The late national 400-metre runner Deon Lendore had plans to become more active in the Arima borough.
Lendore lived at Tannis Lane, Arima and recently held talks with constituency MP Pennelope Beckles on ideas to improve the community.
His plans, however, were crushed on Monday night when the three-time TT Olympian died in a car accident in Texas while returning home from practice at Texas A&M University.
Lendore’s death shook the global athletics fraternity and saw tributes pour in from the likes of world number-two 100m sprinter Shelly-Ann Fraser-Pryce and Chicago Bulls’ point guard Alex Caruso, who attended Texas A&M with the quarter-miler.
The 29-year-old Lendore earned a 2012 Olympic bronze medal in the men’s 4x400m relay and was a triple World Indoor Championships medallist. He also captured gold with the national 4x400m team at the IAAF World Relays in 2019.
Beckles honoured Lendore’s selfless sporting contributions to the nation and rued his untimely death, which cut short a prolific athletic career.
On Tuesday, the Arima MP posted to her Facebook page: “Its times like these we stop, reflect, and wonder, ‘Why?’ Today, TT has been plunged into mourning, as we learn of the sudden passing of our star athlete and Olympic medalist, Deon Lendore.
“Deon gave his all to his country and the community of Arima. In fact, what makes this so unbelievable is that Deon and I spoke, at length, about ways that he could give back to his community and develop his future.”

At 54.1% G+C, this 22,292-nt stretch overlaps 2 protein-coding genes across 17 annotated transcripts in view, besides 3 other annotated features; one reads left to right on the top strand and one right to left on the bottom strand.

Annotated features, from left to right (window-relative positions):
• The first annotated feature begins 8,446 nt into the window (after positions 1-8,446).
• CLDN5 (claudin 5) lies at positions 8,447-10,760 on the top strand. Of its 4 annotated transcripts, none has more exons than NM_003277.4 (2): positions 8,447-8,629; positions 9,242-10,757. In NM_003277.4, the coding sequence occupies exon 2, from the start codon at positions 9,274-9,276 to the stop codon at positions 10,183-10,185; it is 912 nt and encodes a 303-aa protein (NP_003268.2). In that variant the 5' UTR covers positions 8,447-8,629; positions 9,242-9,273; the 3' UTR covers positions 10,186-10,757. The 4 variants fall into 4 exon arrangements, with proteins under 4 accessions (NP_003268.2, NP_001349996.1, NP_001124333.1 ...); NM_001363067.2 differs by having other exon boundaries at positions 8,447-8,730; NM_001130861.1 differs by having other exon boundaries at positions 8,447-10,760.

Lendore attended Queen’s Royal College and then joined the Abilene Wildcats track and field club where his talent, like many others, was nurtured under the guidance of coach Charlie Joseph.
After their historic Olympic bronze-medal run in 2012, Lendore and teammates Jarrin Solomon, Ade Alleyne-Forte and Lalonde Gordon, were awarded Humming Bird Medal (gold).
Beckles added, “I wish to extend condolences to his family and friends and by extension the people of TT. May Deon's Legacy live on.”
On Tuesday Newsday spoke to a Tannis Lane resident, who wished to remain unidentified, on Lendore’s death and what his achievements on the international stage may have had on the community.
He said, “He was a cool test. He was very normal when he came back down from Olympics. He mingled with everyone and went and lime like normal.
“He was a definite role model to the youths. Everyone who comes from this area saw something that they’re not really accustomed seeing. Nobody from up here never really reach the Olympics, you know. He put us on the map, more or less. He was something to look forward to.
“I feel sad because I know his mother well. I actually know her more than I know Deon. She is very proud of her son. And even if she wasn’t proud of him, that’s still her son.”
The family is still finalising funeral arrangements for the ex-national athlete, who had planned to return home next week.